LaRosa Marketplace's enthralling story chronicles the restaurant's growth over four generations from a garage-based sausage shop to a purveyor of delectable sandwiches, wraps, fresh salads, and house-prepared meats. Sate midday pangs with a panini sandwich such as the panino parma, an assemblage of parma prosciutto, veggies, fresh mozzarella, basil, and olive oil packed and grilled into crusty diamonds of flavor perfect for winning a stomach's love ($7.50). A roster of grinders challenges chompers with mounds of savory ingredients such as veal cutlet, sweet or spicy soppressata, marinated beef, and eggplant ($7.50–$9 for a half). Weekly specialties incorporate LaRosa's homemade sausages, made from lean meat with no additives, into dishes such as Thursday's roasted Italian sausage with orrechiette pasta and broccoli rabe ($8.99). Meat eschewers and veggie chewers frolic through a salad menu that includes the antipasto salad, which opens taste buds and pollinates tooth flowers with marinated mushrooms, artichokes, olives, and roasted peppers in a meadow of romaine lettuce ($7.50).
Voted Best Fish Market by readers of the Hartford Advocate, City Fish Market offers a menu of freshly prepared seafood meals. Lobster lovers can dig their claws into the hot lobster roll, pincered together with fries or a small chowder ($15.99). Ex-Red Coats can sample the fried fish and chips ($9.99) while pondering the best place to get their useless uniform tailored into a fashionable suit. Clammy hands find an accepting home around a bowl of fresh New England chowder ($3.50 half pint, $5.99 pint, $9.99 quart). Children can also wet their seafood appetites with kids' menu offerings such as clam strips and fries ($3.99).
Sav-Mor is a family owned supermarket which first opened its doors in 1947. At that time, our nation was recovering from World War II and consumers knew the value of a dollar. Today’s economic challenges leave many families looking for ways to get the most for their money. At Sav-Mor, we have found what was good then is sti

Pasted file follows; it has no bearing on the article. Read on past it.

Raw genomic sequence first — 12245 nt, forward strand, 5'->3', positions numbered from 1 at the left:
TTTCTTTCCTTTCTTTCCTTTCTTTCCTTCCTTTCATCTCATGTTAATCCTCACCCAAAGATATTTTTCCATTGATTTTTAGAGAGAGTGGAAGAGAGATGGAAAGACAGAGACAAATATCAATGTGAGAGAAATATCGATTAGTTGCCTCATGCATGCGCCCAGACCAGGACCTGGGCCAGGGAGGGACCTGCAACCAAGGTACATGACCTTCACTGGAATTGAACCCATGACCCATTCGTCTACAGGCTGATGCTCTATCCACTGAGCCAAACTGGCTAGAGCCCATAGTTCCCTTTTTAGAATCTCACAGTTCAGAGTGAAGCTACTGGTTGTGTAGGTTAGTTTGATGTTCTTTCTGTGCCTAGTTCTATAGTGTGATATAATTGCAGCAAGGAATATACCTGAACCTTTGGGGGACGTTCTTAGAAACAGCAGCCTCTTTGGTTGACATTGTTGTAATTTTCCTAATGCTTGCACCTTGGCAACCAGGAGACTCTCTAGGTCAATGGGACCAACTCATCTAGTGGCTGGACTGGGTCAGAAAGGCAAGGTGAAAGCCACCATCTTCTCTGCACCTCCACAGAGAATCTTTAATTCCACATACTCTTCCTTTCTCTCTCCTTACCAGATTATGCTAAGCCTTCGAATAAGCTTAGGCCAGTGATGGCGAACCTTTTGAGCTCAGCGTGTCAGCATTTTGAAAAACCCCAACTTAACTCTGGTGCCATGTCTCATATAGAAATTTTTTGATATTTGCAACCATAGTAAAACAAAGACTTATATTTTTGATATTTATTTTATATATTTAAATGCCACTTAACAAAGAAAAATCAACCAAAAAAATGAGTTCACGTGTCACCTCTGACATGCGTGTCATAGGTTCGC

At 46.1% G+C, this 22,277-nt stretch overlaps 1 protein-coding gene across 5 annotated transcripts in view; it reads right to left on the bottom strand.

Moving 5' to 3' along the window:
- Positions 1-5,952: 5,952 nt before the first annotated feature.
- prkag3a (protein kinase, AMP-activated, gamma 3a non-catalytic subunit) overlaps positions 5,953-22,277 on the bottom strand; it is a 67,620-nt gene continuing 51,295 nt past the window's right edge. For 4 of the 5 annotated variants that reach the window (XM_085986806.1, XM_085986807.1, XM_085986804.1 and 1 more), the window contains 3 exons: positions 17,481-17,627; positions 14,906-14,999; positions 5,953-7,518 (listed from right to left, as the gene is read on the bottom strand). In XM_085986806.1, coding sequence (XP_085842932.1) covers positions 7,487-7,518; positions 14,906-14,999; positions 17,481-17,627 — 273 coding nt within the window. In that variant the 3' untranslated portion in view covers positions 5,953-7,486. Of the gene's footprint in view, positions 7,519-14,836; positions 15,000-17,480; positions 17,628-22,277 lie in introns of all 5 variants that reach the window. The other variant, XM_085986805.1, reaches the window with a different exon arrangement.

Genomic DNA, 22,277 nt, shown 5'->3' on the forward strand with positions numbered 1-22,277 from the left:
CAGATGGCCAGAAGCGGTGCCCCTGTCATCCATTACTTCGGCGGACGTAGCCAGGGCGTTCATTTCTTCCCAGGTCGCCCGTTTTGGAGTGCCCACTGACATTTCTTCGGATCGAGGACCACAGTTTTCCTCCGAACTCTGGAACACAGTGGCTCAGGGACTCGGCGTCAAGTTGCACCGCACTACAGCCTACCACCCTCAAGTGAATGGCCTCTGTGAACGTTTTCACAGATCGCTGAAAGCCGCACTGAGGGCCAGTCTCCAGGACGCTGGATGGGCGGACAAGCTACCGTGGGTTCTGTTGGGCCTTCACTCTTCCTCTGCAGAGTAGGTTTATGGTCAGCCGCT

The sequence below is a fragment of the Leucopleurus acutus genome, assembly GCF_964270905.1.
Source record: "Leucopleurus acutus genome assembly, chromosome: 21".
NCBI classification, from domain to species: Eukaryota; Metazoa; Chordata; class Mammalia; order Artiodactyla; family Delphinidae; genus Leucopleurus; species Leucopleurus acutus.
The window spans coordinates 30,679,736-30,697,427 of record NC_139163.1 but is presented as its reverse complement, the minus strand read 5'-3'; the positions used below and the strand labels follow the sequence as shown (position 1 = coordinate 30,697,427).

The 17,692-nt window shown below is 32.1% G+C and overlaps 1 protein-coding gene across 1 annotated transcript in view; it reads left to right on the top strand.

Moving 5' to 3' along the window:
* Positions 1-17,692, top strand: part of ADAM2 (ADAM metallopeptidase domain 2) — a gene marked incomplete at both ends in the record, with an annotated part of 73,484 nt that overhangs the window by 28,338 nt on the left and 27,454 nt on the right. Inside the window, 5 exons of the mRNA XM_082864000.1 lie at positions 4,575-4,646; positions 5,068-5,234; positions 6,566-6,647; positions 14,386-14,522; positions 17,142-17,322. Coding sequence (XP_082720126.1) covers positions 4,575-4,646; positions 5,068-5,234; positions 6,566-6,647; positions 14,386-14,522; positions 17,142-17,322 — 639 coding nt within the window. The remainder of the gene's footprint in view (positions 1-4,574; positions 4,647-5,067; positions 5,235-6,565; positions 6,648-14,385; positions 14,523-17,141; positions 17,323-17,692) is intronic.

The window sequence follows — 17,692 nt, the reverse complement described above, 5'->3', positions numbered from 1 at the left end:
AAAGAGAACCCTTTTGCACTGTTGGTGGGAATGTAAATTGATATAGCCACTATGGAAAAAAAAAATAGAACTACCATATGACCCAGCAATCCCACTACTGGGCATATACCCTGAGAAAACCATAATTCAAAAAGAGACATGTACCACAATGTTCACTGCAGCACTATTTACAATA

M.E.L.T. Fitness Studio's trainers see each body can be defined and molded with the appropriate exercises. Rather than a standard group workout for all their clients, they provide what they call group personal training, modifying and accentuating various exercises to the ability level of their students. They stick to a theme each day, reserving Tuesdays for fat-burning blasts, Fridays for abdominal work, and Saturdays for m.e.l.t.ed cardio, which burns as much fat as possible while building cardio endurance. Within that theme, they provide personal variations for each client to accommodate fitness level or injuries, very often naturally relieving chronic pain by carefully strengthening muscles around the affected area.
Singled out for having the state's best clam chowder in Connecticut magazine's Best of Connecticut feature, Close Harbour hooks customers with a menu anchored in mouth-watering seafood. Start with crab-and-parmesan-stuffed mushrooms ($7) or pull out your scrimshaw spoon for New England, Manhattan, or Rhode Island clam chowder ($4/cup). Filet of sole stuffed with lump blue-crab meat ($18) reconciles the sea's two most notorious enemies, and swordfish cipolla parries a seasoned swordfish steak with a heaping helping of caramelized onions ($17). Resist flatware hegemony by getting your hands on a toasted roll topped with butter-sautéed lobster (market price), or give in to the powerful lettuce lobby with a pan-seared sea-scallop salad ($14). Any fish in the joint can also be baked, grilled, broiled, fried, or seared and plated with stir-fried veggies for $15.